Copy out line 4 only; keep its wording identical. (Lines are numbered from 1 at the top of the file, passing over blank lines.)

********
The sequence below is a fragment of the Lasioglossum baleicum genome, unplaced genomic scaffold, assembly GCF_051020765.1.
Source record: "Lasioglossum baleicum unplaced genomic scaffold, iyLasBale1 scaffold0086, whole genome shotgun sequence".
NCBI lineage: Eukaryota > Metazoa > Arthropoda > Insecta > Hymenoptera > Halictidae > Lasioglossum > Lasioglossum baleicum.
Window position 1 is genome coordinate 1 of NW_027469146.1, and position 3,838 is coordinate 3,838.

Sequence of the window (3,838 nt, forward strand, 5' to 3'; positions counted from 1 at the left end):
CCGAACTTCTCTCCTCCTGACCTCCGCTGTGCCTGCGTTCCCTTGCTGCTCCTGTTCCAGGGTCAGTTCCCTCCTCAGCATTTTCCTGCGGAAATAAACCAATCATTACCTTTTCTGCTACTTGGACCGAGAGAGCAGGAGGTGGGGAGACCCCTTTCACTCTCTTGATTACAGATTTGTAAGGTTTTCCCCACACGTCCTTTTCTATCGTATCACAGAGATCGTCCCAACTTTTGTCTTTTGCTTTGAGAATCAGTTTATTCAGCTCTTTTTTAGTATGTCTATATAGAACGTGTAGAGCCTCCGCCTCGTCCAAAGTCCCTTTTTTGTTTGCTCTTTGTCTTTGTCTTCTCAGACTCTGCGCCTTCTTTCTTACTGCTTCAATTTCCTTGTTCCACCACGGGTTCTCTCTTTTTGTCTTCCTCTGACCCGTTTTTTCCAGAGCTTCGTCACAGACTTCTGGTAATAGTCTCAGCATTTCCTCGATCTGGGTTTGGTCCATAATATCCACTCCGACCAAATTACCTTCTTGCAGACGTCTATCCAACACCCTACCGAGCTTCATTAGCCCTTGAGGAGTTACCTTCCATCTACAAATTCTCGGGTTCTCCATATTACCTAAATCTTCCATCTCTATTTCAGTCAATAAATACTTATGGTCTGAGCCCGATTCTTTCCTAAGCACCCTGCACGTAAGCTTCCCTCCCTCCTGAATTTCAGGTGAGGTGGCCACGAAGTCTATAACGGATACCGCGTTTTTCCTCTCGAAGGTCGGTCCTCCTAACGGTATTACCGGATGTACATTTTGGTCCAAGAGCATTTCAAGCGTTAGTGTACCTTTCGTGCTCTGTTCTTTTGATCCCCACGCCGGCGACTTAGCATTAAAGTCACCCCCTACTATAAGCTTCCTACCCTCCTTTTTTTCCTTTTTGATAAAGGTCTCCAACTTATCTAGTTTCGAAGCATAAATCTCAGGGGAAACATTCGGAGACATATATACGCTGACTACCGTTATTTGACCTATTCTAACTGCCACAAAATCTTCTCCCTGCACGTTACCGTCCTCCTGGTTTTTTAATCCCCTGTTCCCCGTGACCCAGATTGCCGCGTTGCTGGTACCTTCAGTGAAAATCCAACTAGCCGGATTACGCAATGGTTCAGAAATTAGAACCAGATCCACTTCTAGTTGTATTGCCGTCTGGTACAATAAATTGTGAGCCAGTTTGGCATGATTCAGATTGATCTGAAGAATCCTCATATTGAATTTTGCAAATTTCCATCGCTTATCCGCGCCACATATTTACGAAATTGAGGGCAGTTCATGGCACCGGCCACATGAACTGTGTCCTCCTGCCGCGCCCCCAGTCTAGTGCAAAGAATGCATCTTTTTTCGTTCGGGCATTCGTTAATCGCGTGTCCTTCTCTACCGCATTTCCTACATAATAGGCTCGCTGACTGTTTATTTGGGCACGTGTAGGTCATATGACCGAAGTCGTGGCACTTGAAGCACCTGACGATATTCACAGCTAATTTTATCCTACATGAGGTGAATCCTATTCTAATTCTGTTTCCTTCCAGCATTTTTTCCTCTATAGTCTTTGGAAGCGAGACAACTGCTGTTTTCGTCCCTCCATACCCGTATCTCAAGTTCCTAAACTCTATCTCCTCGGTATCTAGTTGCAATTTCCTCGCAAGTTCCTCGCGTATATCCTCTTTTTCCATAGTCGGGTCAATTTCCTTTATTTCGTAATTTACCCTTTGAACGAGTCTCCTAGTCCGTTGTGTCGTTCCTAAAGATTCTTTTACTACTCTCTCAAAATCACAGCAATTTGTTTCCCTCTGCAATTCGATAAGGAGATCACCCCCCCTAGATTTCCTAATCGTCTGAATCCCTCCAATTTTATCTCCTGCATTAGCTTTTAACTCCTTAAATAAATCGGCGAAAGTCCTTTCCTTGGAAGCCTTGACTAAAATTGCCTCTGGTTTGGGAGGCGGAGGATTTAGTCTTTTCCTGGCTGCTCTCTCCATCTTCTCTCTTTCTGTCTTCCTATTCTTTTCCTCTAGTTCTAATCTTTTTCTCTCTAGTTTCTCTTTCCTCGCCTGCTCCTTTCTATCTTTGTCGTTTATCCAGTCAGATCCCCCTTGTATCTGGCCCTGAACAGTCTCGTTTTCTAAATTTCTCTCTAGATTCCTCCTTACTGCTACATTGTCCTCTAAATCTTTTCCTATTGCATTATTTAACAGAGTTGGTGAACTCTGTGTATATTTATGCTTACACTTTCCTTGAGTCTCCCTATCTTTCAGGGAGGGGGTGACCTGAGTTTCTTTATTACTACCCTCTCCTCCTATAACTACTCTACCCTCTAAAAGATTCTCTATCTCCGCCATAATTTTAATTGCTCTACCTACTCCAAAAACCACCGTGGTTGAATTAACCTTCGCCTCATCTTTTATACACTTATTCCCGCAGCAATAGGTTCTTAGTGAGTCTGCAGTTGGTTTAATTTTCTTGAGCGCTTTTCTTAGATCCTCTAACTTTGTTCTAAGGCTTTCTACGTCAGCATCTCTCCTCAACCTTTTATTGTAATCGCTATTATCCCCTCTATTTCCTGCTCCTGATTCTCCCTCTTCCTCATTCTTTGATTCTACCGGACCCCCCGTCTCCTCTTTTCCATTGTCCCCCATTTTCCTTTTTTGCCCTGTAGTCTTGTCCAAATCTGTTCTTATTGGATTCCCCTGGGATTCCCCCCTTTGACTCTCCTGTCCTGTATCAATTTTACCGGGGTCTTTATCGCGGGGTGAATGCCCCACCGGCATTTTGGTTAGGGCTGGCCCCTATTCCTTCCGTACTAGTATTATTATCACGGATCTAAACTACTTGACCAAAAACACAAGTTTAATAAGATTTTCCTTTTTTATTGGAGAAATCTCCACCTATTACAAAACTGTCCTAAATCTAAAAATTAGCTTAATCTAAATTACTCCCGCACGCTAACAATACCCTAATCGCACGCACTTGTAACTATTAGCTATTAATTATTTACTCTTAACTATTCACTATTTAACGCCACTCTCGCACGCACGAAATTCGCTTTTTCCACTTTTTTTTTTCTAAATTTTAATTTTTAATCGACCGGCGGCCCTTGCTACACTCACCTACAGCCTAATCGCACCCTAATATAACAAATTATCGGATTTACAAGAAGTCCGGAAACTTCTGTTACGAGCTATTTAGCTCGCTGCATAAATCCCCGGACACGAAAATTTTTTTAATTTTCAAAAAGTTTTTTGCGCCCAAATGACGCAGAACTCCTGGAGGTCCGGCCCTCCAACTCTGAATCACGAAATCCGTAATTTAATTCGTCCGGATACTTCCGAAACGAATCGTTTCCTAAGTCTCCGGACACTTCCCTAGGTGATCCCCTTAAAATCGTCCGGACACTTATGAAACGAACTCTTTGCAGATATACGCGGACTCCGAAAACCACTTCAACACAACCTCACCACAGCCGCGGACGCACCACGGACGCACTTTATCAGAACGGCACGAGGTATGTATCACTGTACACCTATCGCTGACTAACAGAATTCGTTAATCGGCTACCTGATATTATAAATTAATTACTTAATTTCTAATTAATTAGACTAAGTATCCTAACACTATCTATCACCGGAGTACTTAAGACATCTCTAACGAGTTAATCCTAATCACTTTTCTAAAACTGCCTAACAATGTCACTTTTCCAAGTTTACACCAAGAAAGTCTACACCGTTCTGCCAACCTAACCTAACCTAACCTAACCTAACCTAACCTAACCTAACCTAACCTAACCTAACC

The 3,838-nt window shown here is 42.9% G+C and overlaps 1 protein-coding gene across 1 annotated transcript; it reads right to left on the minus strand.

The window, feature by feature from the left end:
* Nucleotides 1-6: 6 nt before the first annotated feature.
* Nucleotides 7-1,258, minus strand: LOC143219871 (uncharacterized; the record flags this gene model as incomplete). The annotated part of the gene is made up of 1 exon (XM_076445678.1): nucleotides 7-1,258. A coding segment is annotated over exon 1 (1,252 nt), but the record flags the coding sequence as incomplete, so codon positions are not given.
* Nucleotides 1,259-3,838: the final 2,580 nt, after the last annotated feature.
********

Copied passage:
Window position 1 is genome coordinate 1 of NW_027469146.1, and position 3,838 is coordinate 3,838.